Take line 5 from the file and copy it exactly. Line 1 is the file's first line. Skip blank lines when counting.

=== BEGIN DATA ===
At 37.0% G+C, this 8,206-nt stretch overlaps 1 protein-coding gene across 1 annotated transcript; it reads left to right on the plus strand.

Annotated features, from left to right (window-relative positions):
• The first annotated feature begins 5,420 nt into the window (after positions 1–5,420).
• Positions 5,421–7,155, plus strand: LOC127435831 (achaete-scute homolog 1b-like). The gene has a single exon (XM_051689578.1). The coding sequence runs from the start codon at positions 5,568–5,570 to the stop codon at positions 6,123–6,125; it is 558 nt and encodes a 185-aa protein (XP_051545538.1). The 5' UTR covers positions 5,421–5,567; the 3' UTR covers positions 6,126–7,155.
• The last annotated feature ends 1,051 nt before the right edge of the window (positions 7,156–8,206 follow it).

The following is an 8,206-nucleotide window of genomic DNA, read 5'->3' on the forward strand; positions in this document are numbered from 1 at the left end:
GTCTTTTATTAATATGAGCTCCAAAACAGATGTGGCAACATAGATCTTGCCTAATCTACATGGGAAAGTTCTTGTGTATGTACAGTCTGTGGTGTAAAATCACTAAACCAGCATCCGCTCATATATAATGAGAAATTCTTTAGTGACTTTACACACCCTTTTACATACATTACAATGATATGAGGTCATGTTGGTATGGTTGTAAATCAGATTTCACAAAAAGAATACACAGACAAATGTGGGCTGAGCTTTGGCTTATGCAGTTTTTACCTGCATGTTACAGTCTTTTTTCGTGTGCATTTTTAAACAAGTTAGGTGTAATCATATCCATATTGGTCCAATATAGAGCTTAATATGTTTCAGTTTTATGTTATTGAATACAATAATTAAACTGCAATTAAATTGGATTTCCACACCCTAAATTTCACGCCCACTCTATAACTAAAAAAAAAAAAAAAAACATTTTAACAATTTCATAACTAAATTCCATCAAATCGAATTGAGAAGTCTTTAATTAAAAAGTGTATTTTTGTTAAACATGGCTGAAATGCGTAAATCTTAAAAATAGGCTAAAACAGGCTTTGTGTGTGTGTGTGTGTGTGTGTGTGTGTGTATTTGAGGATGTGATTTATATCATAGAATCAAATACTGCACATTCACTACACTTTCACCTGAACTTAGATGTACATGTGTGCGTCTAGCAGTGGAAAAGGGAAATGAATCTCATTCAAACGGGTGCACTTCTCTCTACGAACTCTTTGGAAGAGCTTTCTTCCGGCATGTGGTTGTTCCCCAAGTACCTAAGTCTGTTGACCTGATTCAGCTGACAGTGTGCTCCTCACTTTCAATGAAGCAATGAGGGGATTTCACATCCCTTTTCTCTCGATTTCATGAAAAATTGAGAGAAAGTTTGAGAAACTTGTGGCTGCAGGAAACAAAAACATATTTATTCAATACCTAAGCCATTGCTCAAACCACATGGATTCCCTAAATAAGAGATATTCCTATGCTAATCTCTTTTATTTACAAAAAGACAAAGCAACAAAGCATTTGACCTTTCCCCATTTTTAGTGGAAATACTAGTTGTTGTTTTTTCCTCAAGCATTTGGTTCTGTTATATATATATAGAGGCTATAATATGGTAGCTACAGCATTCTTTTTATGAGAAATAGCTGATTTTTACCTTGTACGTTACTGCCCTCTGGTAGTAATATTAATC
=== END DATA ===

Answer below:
• The last annotated feature ends 1,051 nt before the right edge of the window (positions 7,156–8,206 follow it).